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Biological Sciences

Weis, Mike I.
Associate Professor
B.Sc. (Syracuse), M.Sc., Ph.D. (Iowa)

Population ecology of arctic plants; contaminants
in arctic and temperate ecosystems

Contact Information
Office Location: Biology Building - 202
Tel: (519) 253-3000 ext. 2724
Fax: (519) 971-3609

Research Outline
My interests fall into two different areas. My research on arctic plant ecology involves learning about the biological factors determining plant reproductive strategies and setting the northern limits of distribution. It is easy to guess what ultimate factors limit plant range: low temperatures, short summer seasons, thin soil, etc. But I study how climate affects the biology, physiology, and reproduction of arctic plants. My students and I have studied the reproductive biology (resource allocation, pollination, seed size, germination) of dwarf arctic birch, Betula glandulosa at its northern limit in the Canadian arctic. I intend to expand these studies to sites and environmental conditions representing the entire range of conditions under which this species grows. In addition, physiological adaptations are being studied by growing birch plants from different populations under common environmental conditions in Windsor.

My other area of interest is in the role of contaminants in food webs. I am studying dynamics of organic contaminants in arctic food chains, and in key species such as the ringed seal (Phoco hispida) in those food chains. The ringed seal is a major food sources in many Innuit communities. I am assessing geographic and temporal patterns in the contaminant profiles and concentrations of ringed seals across the Canadian arctic.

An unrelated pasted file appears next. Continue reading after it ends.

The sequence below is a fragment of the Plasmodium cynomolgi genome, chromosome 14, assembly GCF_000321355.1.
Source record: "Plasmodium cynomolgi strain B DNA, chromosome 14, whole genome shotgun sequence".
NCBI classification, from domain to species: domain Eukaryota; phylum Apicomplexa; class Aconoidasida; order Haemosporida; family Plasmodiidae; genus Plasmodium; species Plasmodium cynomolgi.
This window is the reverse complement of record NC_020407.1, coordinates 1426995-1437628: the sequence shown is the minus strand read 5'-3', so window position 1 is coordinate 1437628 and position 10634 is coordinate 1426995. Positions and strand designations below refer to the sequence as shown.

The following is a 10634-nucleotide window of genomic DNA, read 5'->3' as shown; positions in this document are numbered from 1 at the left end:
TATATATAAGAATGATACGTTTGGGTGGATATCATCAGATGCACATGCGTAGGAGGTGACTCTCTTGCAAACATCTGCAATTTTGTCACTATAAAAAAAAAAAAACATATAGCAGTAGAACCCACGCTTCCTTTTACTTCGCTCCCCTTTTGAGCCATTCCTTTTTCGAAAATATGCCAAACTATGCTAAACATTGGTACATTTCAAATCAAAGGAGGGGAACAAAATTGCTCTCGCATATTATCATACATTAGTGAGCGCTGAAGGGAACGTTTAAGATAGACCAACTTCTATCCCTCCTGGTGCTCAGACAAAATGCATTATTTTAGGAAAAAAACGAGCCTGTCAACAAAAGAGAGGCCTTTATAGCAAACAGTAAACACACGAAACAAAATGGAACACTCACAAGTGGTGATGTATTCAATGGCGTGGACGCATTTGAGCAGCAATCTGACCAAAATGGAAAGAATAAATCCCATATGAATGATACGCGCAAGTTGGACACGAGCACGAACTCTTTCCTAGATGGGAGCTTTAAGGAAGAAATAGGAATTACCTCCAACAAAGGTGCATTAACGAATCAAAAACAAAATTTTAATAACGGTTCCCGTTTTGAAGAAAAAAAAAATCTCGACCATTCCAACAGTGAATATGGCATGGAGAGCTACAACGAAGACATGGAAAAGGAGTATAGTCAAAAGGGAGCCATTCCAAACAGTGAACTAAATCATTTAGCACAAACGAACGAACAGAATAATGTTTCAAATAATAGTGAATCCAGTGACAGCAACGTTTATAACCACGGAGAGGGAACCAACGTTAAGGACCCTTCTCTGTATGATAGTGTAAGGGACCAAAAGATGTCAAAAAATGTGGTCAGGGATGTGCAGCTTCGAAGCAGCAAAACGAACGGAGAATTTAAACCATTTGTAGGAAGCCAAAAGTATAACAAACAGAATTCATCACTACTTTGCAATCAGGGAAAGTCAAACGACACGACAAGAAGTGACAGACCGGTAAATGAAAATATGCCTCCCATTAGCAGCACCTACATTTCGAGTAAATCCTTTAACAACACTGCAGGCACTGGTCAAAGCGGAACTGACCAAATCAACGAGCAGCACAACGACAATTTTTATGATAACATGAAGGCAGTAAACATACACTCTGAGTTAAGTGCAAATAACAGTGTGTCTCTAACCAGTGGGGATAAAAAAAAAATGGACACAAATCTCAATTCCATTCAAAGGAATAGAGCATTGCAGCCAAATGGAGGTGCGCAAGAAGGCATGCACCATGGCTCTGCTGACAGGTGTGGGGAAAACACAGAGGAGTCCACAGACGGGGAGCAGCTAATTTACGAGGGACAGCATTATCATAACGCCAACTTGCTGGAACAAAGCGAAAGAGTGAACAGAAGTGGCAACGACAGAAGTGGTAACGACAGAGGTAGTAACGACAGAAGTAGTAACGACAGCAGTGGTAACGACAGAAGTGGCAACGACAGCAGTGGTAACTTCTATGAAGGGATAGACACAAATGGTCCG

I also study the transfer of contaminants in temperate climate food chains. I have been measuring the uptake of organic contaminants by aquatic macrophytes like American watercelery (Vallisneria americana) to determine what happens to those contaminants at the end of the growing season, when plants die and decompose. Although aquatic plants typically have low concentrations of contaminants, the biomass of plant material in temperate ecosystems is so large that plants are important to contaminant dynamics.

    Selected Publications
    Weis, I.M. and L.A. Hernamutz - 1993
    Pollination dynamics of arctic dwarf birch (Betula glandulosa; Betulaceae) and its role in the loss of seed production.
    Amer. J. Bot. 80:1 021-1027.

    Cameron, M. and I.M. Weis - 1993
    Organochlorine contaminants in the country food diet of the Belcher Island Inuit, Northwest Territories, Canada.
    Arctic 46:42-48.

    Hermanutz, L.A., D. Innes and I.M. Weis - 1989
    Clonal structure of arctic dwarf birch (Betula glandulosa) at its northern limit.
    Amer. J. Bot. 76:755-761.

    Weis, I.M. - 1995
    The biogeography of the arctic dwarf birch Betula glandulosa in eastern Canada: geographic variation in samara size and germination. Ecography: In press.